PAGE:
Sales enablement is critical for a successful sales organization, but it’s not always easy to ensure that sales enablement enables the right things.
Recent studies show that less than 40% of enablement initiatives met or exceeded objectives.
This blog post will explore three familiar sales enablement gaps to address to assist sales teams in doing the right things.
What’s Sales Enablement?
First, sales enablement is not just about making salespeople more productive with the tools, knowledge, and processes they need to be successful. It’s also about making sure they’re working on the right things.
Ultimately, enablement is about driving more revenue by making salespeople more effective. When done right, it’s a win-win for everyone involved.
Many enablement efforts focus on freeing salespeople from administrative tasks and reducing the time it takes to manage the CRM, create proposals, and process orders. Yes, helping the sales team make more time to sell is good, but it’s not the only thing.
Having more time to do the same job, in the same way, may not produce better results.
Common Sales Enablement Gaps
Targeting the ideal accounts and contacts is essential to improving outcomes from initial conversations and advancing the sales process. Suppose salespersons spend time prospecting companies and individuals outside of the ideal customer profile; almost all sales productivity measures will drop.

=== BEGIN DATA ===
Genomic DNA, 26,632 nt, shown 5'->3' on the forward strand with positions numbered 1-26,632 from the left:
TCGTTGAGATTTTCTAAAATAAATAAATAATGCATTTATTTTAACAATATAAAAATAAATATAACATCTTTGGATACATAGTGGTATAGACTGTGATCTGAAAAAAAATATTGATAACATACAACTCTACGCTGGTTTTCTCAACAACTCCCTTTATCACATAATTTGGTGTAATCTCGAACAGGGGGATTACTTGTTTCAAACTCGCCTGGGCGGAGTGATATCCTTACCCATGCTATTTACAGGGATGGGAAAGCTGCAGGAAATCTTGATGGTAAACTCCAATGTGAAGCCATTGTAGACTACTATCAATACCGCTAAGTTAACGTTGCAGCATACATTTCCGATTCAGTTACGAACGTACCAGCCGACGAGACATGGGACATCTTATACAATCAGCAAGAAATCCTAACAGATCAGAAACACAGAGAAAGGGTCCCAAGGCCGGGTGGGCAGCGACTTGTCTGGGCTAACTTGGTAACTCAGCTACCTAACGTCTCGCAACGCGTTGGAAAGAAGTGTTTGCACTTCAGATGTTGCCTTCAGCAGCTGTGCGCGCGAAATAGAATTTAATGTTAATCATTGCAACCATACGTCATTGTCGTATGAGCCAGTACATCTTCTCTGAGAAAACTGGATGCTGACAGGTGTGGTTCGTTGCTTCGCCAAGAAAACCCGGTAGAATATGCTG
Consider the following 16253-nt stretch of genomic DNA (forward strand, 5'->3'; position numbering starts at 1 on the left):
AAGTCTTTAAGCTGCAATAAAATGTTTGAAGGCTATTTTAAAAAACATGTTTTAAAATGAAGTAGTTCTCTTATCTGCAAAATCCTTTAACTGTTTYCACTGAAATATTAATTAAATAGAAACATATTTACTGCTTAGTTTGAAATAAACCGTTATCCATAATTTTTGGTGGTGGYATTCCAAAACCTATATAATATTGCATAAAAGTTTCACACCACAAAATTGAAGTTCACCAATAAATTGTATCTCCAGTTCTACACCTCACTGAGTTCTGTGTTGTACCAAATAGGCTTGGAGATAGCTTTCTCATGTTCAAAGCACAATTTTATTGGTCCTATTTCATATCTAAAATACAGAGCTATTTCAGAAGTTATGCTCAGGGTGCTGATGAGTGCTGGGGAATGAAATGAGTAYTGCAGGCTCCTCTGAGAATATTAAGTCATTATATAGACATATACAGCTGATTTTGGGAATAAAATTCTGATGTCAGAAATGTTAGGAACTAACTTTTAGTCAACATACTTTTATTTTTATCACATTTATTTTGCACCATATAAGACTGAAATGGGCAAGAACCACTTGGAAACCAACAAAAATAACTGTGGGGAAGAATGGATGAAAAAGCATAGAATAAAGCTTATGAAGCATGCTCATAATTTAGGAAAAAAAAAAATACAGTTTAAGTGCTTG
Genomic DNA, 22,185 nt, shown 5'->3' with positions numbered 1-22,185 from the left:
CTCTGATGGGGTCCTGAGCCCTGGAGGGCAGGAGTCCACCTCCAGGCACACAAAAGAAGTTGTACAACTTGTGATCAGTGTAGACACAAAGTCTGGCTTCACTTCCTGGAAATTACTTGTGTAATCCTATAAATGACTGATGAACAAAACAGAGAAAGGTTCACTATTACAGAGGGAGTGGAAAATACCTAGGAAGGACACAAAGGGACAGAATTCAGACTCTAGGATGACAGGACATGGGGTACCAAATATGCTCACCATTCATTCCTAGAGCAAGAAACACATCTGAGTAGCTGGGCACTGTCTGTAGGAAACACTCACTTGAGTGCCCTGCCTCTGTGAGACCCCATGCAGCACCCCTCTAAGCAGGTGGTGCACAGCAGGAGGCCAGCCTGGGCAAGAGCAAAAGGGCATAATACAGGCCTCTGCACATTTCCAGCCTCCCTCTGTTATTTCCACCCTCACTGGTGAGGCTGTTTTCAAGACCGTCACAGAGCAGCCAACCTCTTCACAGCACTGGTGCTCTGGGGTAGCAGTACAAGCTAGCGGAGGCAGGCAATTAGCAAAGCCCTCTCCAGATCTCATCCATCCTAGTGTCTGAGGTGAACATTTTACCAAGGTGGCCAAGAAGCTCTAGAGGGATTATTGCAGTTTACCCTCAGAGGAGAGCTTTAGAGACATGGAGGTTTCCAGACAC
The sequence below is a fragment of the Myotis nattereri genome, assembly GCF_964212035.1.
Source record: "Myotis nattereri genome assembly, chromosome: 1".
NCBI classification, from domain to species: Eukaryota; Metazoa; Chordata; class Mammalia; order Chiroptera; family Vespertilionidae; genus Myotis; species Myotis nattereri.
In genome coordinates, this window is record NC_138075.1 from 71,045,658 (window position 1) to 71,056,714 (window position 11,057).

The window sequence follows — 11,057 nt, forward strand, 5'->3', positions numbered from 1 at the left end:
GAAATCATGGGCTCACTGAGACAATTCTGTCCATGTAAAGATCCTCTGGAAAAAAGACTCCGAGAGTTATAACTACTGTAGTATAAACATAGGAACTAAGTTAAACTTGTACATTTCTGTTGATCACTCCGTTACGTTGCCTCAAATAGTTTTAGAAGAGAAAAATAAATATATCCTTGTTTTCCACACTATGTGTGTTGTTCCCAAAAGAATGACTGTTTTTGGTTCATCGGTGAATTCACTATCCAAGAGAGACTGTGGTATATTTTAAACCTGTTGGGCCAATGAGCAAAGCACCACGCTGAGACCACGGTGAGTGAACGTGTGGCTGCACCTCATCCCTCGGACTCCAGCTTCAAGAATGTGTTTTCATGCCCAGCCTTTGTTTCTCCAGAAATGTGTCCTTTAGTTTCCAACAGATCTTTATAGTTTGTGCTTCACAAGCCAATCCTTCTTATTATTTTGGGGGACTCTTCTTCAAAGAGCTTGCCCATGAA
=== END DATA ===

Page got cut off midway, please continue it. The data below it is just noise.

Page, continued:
Suppose salespeople aren’t spending at least 75% of their selling efforts against a vetted target account list. In that case, the enablement function needs to diagnose why and mobilize efforts to support the proper behavior.
Notably, a “full” sales pipeline does not equate with good targeting. A sales pipeline of less-than-ideal prospects doesn’t fool anyone. It’s a leading indicator of a gap in targeting skills.
Conducting effective initial discovery conversations
Conducting effective initial discovery conversations strengthens the qualification process and shapes the potential value proposition. A high percentage of discovery calls go nowhere due to poor discovery conversations. If discovery isn’t compelling, it leads to wasted time and effort for the prospect and salesperson. effective
Knowledge of discovery questions and process is helpful, but effective discovery requires skill and competencies developed by practice. Realistic role play and deal scenario coaching in a team-selling setting are ideal for preparing pursuit teams for effective discovery.
Traditional in-person training methods aren’t the answer to perfecting practical discovery skills. Virtual training methods accomplish much more at a fraction of the cost and time of conventional approaches.
Addressing the risk of change is a familiar blind spot for pursuit teams. Many sellers believe that selling their product’s features, benefits, and ROI will be sufficient for their success. While this is often true, it is, just as often, not true. Buyers can fear change and hate risk. And the fear of change and the introduction of risk can often counter the potential ROI that the sales team is projecting.
Until salespeople address the risk of change, customers will stick with the status quo, and “no decision” will continue to be the biggest competitor. To help customers buy, sales teams need to better understand the internal business case to inspire customers to step into change instead of back into safety.